Fast-forward to today: my 6 PCs all run some version of Windows, though I’ve got Ubuntu (Linux) here and there. But something has changed inside me. I’m tired. I’m worn out. Windows is stale as hell, and after seven-plus years, I’m still building and rebuilding computers… it feels like it never ends. Sometimes I find myself thinking it sure would be nice to buy a pre-configured system so I don’t have to work under-the-hood anymore. I want to be a user, not a builder. I see entire Dell computer systems going for less than the price of my computer monitor in 1999.

And I see Intel Macs.

Mmmm… Maaac…

My birthday was in November, and guess what I did? I finally bought myself a Mac for doing audio production! I bought an Intel iMac with 4GB of RAM and a 500GB USB drive, and it cost less than my PC laptop from 2004. Sweet. I felt as if a new world was dawning.

As I unpacked my iMac (which the wife refers to as the iMistress), I dreamed that the days of configuring my computer, spending hours installing software, and all the other tedious ‘administration’ stuff was gone. If you’ve ever unpacked these new iMacs, you’d think the same thing: they’re ready-to-go out of the (very pretty) box, with only ONE cable to plug in, aside from the mouse and keyboard. I had it unpacked, assembled, and turned on in about 5 minutes. Mmmm… Maaaac…

Then something funny happened; I checked the OS software version and discovered that my NEW iMac didn’t have the latest flavor of OS X installed! I had to WIPE THE HARD DRIVE AND DO A CLEAN INSTALL! D’OH! This is something I had done a million times on my PCs, but nonetheless, I thought was behind me.

And let me tell ya something, Mac OSX does NOT install any quicker than Windows XP. Actually, If I had to bet money, I’d say Ubuntu is the easiest OS to install, hands-down.

Installing Logic Pro (audio software) took over FIVE HOURS. Oh.. my… God. And am I the only Mac owner who hates iTunes and likes two-button mice?

But this is a tale of TWO computers… so let’s get to #2: my Windows workstation.

I use this computer for everything, from general email and web surfing to critical development projects. It’s my cornerstone. And it died unexpectedly Saturday night. I’ve been troubleshooting PCs for years, and for the life of me I couldn’t figure out what was wrong with this PC.

I started wondering if it was a sign to go out and buy that pretty MacBook Pro I’ve been flirting with. Since it’s an Intel Mac, I can install Windows on it and use all of my existing software. It even has a DVI port and can run my 21″ widescreen LCD. But on reflection, I wondered if it would be any better than my iMac (which in case you’re wondering is in a different part of the house and reserved for my audio work).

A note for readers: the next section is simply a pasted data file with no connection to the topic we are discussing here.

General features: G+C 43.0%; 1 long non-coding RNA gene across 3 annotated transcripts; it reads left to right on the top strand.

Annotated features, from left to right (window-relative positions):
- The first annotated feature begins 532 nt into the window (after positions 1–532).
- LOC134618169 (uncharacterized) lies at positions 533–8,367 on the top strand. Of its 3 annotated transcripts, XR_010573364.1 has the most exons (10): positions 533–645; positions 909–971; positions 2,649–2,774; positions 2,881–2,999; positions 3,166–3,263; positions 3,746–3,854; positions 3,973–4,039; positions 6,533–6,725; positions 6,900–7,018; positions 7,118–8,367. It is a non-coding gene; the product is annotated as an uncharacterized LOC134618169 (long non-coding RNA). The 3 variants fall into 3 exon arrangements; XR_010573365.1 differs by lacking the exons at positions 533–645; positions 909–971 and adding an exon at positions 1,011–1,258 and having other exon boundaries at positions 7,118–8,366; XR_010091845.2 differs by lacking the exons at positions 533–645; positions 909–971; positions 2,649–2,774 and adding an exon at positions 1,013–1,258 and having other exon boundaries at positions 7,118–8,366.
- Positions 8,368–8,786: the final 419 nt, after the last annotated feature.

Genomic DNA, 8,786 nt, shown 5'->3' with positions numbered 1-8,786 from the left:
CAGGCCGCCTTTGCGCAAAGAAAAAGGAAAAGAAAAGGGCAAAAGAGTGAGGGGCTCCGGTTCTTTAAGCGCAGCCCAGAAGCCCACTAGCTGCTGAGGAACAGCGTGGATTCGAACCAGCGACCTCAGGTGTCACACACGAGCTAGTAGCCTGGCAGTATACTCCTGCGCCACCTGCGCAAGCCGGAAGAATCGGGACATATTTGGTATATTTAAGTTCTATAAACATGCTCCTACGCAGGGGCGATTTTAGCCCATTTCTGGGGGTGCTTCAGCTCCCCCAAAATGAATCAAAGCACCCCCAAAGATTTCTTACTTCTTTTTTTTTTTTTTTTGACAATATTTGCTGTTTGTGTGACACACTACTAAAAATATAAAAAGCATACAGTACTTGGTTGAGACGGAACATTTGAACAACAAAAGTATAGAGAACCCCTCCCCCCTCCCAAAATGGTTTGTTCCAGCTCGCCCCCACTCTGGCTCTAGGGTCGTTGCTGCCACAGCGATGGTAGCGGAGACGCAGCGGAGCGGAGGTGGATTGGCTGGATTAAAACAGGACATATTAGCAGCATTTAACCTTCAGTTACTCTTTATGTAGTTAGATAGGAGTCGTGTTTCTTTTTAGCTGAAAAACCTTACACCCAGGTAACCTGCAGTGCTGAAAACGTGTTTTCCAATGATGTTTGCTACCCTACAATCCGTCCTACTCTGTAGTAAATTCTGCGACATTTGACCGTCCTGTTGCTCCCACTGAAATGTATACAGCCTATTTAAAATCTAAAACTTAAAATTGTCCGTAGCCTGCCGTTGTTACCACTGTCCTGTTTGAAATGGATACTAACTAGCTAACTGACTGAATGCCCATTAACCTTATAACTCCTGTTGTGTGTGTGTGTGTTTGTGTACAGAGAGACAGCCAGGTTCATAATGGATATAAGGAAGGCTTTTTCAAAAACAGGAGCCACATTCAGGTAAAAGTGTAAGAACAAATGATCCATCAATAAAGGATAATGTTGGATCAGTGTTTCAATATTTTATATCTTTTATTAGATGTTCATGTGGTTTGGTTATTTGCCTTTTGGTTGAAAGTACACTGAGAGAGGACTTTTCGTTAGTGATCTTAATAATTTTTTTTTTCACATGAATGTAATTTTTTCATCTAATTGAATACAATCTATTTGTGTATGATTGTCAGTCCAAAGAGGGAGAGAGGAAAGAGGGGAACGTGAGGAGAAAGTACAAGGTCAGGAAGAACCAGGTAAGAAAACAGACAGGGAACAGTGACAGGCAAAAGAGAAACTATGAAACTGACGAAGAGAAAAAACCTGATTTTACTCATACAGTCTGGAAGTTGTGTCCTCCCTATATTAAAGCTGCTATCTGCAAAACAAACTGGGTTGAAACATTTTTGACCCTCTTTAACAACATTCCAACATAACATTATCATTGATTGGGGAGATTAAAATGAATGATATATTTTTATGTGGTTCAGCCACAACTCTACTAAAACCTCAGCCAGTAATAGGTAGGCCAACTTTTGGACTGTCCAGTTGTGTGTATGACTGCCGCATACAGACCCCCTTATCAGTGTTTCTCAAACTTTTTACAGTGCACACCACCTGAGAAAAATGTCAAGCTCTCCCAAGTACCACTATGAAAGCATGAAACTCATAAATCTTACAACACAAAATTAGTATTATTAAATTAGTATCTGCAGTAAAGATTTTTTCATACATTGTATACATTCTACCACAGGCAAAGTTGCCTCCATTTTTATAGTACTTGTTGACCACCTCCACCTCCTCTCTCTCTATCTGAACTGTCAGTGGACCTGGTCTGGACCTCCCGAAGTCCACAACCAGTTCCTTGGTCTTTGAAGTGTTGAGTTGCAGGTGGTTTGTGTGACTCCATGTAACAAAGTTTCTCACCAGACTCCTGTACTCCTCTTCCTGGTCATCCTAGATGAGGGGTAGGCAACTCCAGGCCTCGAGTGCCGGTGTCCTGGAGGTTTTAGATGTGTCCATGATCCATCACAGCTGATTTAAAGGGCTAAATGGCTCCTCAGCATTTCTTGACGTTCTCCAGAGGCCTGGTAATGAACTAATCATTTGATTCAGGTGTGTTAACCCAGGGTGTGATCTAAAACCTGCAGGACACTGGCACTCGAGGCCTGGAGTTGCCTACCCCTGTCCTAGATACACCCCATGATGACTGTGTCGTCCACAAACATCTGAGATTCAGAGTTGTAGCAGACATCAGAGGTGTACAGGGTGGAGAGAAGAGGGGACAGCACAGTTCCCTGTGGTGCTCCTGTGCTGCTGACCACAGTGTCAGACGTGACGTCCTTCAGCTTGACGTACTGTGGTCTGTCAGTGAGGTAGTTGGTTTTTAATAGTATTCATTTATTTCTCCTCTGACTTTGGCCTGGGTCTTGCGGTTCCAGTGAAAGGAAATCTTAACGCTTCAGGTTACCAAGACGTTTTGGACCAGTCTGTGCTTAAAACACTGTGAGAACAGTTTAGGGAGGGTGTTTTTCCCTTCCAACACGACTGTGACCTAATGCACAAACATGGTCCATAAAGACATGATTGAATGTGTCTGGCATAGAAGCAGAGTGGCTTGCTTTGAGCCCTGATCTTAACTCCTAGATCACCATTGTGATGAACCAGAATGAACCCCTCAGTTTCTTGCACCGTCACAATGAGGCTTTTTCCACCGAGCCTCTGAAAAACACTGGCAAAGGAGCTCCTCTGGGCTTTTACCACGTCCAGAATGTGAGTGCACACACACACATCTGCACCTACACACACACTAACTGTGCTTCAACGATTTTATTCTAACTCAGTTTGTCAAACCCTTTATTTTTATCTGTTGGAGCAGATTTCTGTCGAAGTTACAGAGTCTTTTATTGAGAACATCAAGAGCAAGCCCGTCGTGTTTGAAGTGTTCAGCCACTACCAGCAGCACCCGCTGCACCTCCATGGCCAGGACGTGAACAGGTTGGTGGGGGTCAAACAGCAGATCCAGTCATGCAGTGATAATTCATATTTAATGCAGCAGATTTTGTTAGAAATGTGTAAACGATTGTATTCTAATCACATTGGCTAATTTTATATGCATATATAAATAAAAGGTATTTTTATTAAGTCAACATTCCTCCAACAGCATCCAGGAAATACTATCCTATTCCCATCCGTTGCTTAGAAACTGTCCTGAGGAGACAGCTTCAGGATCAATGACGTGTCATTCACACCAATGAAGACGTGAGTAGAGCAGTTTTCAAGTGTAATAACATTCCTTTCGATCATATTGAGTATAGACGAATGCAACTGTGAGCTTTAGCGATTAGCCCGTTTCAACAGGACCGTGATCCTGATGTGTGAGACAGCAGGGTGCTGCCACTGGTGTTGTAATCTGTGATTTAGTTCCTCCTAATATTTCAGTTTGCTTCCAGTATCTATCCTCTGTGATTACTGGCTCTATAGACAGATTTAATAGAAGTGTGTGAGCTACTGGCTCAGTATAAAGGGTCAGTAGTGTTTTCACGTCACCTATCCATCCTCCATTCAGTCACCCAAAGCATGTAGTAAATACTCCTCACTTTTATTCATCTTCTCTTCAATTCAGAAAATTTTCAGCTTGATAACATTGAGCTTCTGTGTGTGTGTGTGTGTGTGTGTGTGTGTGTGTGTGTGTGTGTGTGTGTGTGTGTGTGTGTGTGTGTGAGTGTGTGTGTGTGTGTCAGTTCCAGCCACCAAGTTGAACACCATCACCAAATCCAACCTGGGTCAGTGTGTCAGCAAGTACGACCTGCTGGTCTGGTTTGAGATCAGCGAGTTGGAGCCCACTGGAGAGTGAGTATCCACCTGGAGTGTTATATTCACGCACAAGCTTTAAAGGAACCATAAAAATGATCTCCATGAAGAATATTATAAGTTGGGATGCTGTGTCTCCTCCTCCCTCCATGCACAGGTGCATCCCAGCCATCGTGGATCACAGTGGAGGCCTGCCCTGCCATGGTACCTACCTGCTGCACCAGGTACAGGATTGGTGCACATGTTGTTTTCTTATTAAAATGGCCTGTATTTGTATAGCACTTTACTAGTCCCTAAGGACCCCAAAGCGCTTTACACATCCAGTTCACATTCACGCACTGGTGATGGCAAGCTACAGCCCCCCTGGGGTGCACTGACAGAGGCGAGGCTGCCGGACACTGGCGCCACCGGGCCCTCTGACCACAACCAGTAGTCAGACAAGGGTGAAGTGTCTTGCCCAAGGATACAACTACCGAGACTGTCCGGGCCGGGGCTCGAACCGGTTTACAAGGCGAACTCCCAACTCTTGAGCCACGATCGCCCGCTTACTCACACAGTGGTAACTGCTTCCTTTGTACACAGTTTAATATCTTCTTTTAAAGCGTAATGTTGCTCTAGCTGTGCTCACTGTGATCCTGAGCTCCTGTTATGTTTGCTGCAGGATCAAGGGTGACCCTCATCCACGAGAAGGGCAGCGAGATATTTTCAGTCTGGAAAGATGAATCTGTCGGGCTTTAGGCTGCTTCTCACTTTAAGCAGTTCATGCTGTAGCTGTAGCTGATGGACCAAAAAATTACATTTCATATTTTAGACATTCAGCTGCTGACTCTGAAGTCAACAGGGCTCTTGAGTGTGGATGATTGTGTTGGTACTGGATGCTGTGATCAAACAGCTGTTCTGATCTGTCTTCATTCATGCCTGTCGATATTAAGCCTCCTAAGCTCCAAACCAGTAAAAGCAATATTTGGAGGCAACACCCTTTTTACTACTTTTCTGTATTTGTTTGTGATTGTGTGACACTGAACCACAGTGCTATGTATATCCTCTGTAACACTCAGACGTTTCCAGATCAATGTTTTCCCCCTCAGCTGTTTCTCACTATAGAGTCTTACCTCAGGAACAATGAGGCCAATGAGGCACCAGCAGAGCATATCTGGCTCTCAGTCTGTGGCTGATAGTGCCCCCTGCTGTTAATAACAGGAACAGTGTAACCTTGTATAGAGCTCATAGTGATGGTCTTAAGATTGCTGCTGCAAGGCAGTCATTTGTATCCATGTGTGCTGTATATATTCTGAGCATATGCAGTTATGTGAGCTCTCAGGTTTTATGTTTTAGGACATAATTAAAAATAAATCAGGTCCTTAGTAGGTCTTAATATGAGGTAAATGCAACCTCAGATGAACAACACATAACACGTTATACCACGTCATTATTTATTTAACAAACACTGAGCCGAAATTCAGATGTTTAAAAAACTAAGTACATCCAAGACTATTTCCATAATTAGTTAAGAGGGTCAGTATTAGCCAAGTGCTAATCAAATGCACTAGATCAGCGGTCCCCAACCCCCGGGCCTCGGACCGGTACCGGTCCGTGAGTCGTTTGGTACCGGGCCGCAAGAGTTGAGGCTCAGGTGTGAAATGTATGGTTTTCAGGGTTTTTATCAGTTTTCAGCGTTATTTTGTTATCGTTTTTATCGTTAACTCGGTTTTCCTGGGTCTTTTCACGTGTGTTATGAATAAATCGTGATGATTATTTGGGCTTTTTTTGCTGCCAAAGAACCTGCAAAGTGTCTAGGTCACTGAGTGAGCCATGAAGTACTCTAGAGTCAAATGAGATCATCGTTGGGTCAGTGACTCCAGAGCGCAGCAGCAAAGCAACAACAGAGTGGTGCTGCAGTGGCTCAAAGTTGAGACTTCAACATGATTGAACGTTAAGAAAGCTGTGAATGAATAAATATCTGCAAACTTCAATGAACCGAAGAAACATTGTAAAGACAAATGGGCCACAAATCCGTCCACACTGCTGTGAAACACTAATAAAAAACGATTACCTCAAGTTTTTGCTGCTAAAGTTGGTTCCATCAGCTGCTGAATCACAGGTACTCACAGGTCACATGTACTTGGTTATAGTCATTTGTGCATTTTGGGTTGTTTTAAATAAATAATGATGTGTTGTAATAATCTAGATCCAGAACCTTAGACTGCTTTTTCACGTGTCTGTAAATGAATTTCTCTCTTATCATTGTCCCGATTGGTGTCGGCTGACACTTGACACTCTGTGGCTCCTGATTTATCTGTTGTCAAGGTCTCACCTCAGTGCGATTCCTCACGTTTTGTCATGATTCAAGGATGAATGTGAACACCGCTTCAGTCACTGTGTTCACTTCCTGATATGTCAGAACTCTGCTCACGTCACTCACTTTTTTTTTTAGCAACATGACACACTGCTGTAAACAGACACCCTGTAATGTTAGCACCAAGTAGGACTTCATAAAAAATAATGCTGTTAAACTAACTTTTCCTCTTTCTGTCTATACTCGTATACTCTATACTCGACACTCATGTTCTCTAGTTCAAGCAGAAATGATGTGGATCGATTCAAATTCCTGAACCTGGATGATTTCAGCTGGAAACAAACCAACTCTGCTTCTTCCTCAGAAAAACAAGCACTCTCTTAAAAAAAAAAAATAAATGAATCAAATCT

Just as I was about to throw in the towel and pay a visit to the Apple store, I discovered the problem with my PC: corrupt RAM. An easy fix.

So there goes my half-baked dream of becoming all-Mac, and here comes yet another trip to the PC store to get some RAM… and maybe a few other components to tinker with when I have time. 🙂

Oh, and in case any of you are wondering why I’m not responding to your emails, it’ll probably take another night for for me to install all of the Windows service packs and security updates, then another 2 nights to reinstall all of my production software. Should be a blast. Not.

One thought on “A Tale of Two (or more) Computers”

  1. Nice post – funny how I followed a similar path, though I went away from Mac much earlier in the game, post Mac LCII…I jumped back to a PowerPC while at Motorola for a little while, but mostly was with PCs.

    Ended up with PCs, building, rebuilding, installing, re-installing for many years, then finally got a G5 iMac in 2004. It’s been a decent machine. I added a Macbook last year and absolutely love it. Along with my gaming rig PC which I can tinker with, I’m pretty well set.

    I doubt I’ll ever be platform-exclusive to Mac, but the ability to run Ubuntu, OS X and Windows on one machine simultaneously is incredible to me.

    Thanks for the story…